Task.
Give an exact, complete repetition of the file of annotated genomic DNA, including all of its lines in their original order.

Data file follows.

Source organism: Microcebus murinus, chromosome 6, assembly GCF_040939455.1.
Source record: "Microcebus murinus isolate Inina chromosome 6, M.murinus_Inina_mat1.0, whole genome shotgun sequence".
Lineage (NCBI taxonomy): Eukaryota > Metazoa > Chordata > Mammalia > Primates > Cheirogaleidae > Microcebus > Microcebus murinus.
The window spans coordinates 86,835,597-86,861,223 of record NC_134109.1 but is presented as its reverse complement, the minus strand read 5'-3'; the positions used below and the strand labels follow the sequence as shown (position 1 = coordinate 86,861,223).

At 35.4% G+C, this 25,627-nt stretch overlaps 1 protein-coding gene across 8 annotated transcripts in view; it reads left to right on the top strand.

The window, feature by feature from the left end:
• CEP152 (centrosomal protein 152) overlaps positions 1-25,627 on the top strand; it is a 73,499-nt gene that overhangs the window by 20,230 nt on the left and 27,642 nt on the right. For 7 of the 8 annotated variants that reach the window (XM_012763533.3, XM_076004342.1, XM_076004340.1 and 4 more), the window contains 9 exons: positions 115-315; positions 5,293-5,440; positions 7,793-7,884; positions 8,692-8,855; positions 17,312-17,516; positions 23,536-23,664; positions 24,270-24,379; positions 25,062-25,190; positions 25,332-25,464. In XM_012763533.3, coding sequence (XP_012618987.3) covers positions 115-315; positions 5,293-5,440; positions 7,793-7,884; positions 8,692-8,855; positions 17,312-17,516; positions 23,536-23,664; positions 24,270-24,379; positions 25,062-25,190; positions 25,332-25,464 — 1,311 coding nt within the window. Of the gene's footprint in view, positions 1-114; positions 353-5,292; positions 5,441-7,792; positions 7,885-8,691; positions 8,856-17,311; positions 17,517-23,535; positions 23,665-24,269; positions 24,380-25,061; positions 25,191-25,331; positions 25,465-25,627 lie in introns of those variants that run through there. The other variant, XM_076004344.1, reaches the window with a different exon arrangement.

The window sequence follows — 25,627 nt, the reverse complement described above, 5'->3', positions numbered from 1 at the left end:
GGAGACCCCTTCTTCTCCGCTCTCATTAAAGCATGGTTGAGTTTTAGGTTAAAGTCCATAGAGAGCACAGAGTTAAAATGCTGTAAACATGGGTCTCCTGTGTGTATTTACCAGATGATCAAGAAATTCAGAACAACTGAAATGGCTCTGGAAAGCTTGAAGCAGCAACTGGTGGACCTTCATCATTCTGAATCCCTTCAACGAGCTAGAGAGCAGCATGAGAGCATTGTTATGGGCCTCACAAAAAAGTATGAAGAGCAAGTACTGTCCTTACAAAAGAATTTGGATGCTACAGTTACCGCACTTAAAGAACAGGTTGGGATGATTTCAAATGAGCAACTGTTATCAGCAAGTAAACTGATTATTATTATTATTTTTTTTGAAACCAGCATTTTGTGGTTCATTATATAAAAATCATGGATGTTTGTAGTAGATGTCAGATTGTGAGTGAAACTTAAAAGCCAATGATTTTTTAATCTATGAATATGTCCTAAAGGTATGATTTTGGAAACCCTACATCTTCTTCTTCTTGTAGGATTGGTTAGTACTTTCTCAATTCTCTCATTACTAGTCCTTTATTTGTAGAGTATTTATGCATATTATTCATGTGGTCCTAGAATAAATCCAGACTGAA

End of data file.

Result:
Source organism: Microcebus murinus, chromosome 6, assembly GCF_040939455.1.
Source record: "Microcebus murinus isolate Inina chromosome 6, M.murinus_Inina_mat1.0, whole genome shotgun sequence".
Lineage (NCBI taxonomy): Eukaryota > Metazoa > Chordata > Mammalia > Primates > Cheirogaleidae > Microcebus > Microcebus murinus.
The window spans coordinates 86,835,597-86,861,223 of record NC_134109.1 but is presented as its reverse complement, the minus strand read 5'-3'; the positions used below and the strand labels follow the sequence as shown (position 1 = coordinate 86,861,223).

At 35.4% G+C, this 25,627-nt stretch overlaps 1 protein-coding gene across 8 annotated transcripts in view; it reads left to right on the top strand.

The window, feature by feature from the left end:
• CEP152 (centrosomal protein 152) overlaps positions 1-25,627 on the top strand; it is a 73,499-nt gene that overhangs the window by 20,230 nt on the left and 27,642 nt on the right. For 7 of the 8 annotated variants that reach the window (XM_012763533.3, XM_076004342.1, XM_076004340.1 and 4 more), the window contains 9 exons: positions 115-315; positions 5,293-5,440; positions 7,793-7,884; positions 8,692-8,855; positions 17,312-17,516; positions 23,536-23,664; positions 24,270-24,379; positions 25,062-25,190; positions 25,332-25,464. In XM_012763533.3, coding sequence (XP_012618987.3) covers positions 115-315; positions 5,293-5,440; positions 7,793-7,884; positions 8,692-8,855; positions 17,312-17,516; positions 23,536-23,664; positions 24,270-24,379; positions 25,062-25,190; positions 25,332-25,464 — 1,311 coding nt within the window. Of the gene's footprint in view, positions 1-114; positions 353-5,292; positions 5,441-7,792; positions 7,885-8,691; positions 8,856-17,311; positions 17,517-23,535; positions 23,665-24,269; positions 24,380-25,061; positions 25,191-25,331; positions 25,465-25,627 lie in introns of those variants that run through there. The other variant, XM_076004344.1, reaches the window with a different exon arrangement.

The window sequence follows — 25,627 nt, the reverse complement described above, 5'->3', positions numbered from 1 at the left end:
GGAGACCCCTTCTTCTCCGCTCTCATTAAAGCATGGTTGAGTTTTAGGTTAAAGTCCATAGAGAGCACAGAGTTAAAATGCTGTAAACATGGGTCTCCTGTGTGTATTTACCAGATGATCAAGAAATTCAGAACAACTGAAATGGCTCTGGAAAGCTTGAAGCAGCAACTGGTGGACCTTCATCATTCTGAATCCCTTCAACGAGCTAGAGAGCAGCATGAGAGCATTGTTATGGGCCTCACAAAAAAGTATGAAGAGCAAGTACTGTCCTTACAAAAGAATTTGGATGCTACAGTTACCGCACTTAAAGAACAGGTTGGGATGATTTCAAATGAGCAACTGTTATCAGCAAGTAAACTGATTATTATTATTATTTTTTTTGAAACCAGCATTTTGTGGTTCATTATATAAAAATCATGGATGTTTGTAGTAGATGTCAGATTGTGAGTGAAACTTAAAAGCCAATGATTTTTTAATCTATGAATATGTCCTAAAGGTATGATTTTGGAAACCCTACATCTTCTTCTTCTTGTAGGATTGGTTAGTACTTTCTCAATTCTCTCATTACTAGTCCTTTATTTGTAGAGTATTTATGCATATTATTCATGTGGTCCTAGAATAAATCCAGACTGAA